Four volumes of Letter Copying Books relating to Shipping in Shanghai.
GRANT Peter Ventnor (1892.)
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4to. Contemporary half calf, red morocco labels on spine, rubbed edges and some wear. Carbon manuscript, light browning, several letters torn and mis-folded with loss (confined to the first and the last 2ff. of vol. 1, first and the last 3ff. of vol. 2, as well as the first 6ff. of vol. 4), but overall in very good condition. 250; 500; 500; 153ff. Shanghai, August 1870-February
Peter Ventnor Grant (1841-1894) was the director of the shipbuilding company Boyd & Co. which had been founded in the Hongkou district of Shanghai in 1862. Boyd & Co. were amongst the first to provide an industrial-scale shipyard in Shanghai and their dry docks were able to carry out repairs, refurbish, as well as build new ships. This archive provides a wealth of information on the day-to day running of the firm with detailed information on the costs, financing, mortgages and shares of the company as well as the movements of ships in and out of the docks. In addition to personal (a letter to his daughter Alice: "I have received more than 100 Xmas cards this year..." & lists of guests invited to a water picnic in Shanghai) and business matters ("Rough memo of assets & liabilities, May 19th 1871"), Grant's letters contain numerous references to contemporary events such as the news of the outbreak of the Franco-Prussian War as well as the Tientsin massacre in June 1870 and the French blockade of Formosa during the Sino-French War (see letter for 5 November 1884).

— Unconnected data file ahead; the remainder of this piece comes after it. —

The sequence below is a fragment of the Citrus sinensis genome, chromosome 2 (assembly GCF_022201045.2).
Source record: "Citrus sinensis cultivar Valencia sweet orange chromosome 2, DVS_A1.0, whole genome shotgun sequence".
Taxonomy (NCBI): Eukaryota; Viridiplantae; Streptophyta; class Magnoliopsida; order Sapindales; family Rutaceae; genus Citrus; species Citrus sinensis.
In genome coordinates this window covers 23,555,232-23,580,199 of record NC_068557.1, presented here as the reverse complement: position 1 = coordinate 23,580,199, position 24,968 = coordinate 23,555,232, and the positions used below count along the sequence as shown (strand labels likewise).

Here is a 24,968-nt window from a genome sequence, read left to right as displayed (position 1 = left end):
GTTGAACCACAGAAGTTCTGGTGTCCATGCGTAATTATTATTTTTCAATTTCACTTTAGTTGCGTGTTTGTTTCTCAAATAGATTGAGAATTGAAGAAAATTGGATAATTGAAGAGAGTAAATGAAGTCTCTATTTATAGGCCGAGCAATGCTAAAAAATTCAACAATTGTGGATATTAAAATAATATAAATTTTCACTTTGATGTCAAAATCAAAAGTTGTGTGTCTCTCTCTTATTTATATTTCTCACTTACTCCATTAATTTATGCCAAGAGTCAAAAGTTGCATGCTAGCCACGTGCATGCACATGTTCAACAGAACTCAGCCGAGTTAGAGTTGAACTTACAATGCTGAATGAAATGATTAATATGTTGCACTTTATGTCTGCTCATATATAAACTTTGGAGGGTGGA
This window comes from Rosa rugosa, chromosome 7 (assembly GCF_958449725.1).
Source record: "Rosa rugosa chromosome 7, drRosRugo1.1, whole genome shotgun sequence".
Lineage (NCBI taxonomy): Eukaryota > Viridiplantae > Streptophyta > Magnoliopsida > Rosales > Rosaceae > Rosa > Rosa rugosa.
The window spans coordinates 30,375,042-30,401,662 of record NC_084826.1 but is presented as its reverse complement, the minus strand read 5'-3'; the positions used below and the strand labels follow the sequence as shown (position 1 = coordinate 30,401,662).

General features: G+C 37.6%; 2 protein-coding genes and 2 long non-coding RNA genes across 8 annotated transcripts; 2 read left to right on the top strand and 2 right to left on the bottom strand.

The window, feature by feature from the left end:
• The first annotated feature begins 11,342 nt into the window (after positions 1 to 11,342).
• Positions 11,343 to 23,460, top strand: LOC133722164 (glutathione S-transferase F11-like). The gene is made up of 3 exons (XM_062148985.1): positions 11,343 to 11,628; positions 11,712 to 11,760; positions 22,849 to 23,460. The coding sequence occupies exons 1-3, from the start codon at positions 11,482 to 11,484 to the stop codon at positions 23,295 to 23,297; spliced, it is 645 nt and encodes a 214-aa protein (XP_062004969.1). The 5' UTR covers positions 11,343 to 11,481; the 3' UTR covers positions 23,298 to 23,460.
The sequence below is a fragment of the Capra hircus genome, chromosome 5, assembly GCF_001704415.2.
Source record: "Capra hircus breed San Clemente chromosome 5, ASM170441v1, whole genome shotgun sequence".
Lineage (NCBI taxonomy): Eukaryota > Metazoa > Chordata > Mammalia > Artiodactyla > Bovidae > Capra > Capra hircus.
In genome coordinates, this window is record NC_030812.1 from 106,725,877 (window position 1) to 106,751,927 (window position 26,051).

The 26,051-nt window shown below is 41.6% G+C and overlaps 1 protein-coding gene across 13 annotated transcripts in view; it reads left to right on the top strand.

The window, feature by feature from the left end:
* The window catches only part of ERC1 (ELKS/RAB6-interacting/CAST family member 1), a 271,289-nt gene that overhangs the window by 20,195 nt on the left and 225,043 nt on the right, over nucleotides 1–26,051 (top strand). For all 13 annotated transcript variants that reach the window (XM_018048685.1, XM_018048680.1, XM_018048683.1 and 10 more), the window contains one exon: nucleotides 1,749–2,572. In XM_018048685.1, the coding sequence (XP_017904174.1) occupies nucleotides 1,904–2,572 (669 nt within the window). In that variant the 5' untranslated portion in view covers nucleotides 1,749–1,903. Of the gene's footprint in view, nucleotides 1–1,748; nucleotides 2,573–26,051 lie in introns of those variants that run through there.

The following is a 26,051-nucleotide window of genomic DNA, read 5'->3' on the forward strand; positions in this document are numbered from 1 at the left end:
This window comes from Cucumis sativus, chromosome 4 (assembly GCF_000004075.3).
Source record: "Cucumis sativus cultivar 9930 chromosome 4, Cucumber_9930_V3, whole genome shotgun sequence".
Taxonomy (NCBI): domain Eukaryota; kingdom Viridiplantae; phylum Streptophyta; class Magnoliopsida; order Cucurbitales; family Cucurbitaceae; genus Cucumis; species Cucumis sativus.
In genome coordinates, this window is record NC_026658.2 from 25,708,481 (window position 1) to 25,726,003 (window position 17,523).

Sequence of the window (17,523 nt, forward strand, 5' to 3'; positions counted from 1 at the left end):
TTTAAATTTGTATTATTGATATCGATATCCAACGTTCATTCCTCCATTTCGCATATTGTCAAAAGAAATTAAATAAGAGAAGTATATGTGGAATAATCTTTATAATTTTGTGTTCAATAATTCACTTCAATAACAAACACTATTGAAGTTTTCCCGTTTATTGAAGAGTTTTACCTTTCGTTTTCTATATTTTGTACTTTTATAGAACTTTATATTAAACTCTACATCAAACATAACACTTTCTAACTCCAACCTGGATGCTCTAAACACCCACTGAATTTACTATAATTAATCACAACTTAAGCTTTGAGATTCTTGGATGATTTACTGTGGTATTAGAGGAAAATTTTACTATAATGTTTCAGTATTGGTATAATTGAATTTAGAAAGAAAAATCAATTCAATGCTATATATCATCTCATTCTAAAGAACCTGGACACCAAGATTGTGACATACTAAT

Another important side of the business was buying & selling ships: On January 11th, 1872 Grant writes: "I bought the wreck of the steamer tuck "Fuh-le" a week ago as she lies stranded on Blackorall Island 18 miles from Chinhae for Taels 155... She is dry at low water I believe & perfectly sheltered from all weather & I believe can be taken away after the hole in her fore compartment is closed up very easily. If she does we shall do very well by her...". In April he sold his quarter share for Taels 11,000. Grant evidently also had good relations with the Chinese authorities ("Old Kung has been very useful to us and the arrangement we made with Li Hung Chang has turned out to be a valuable one").
These copying books were produced by Waterlow & Sons of London and printed directions for use are pasted on verso of the front board in vol. 1.
Stock Code: 241016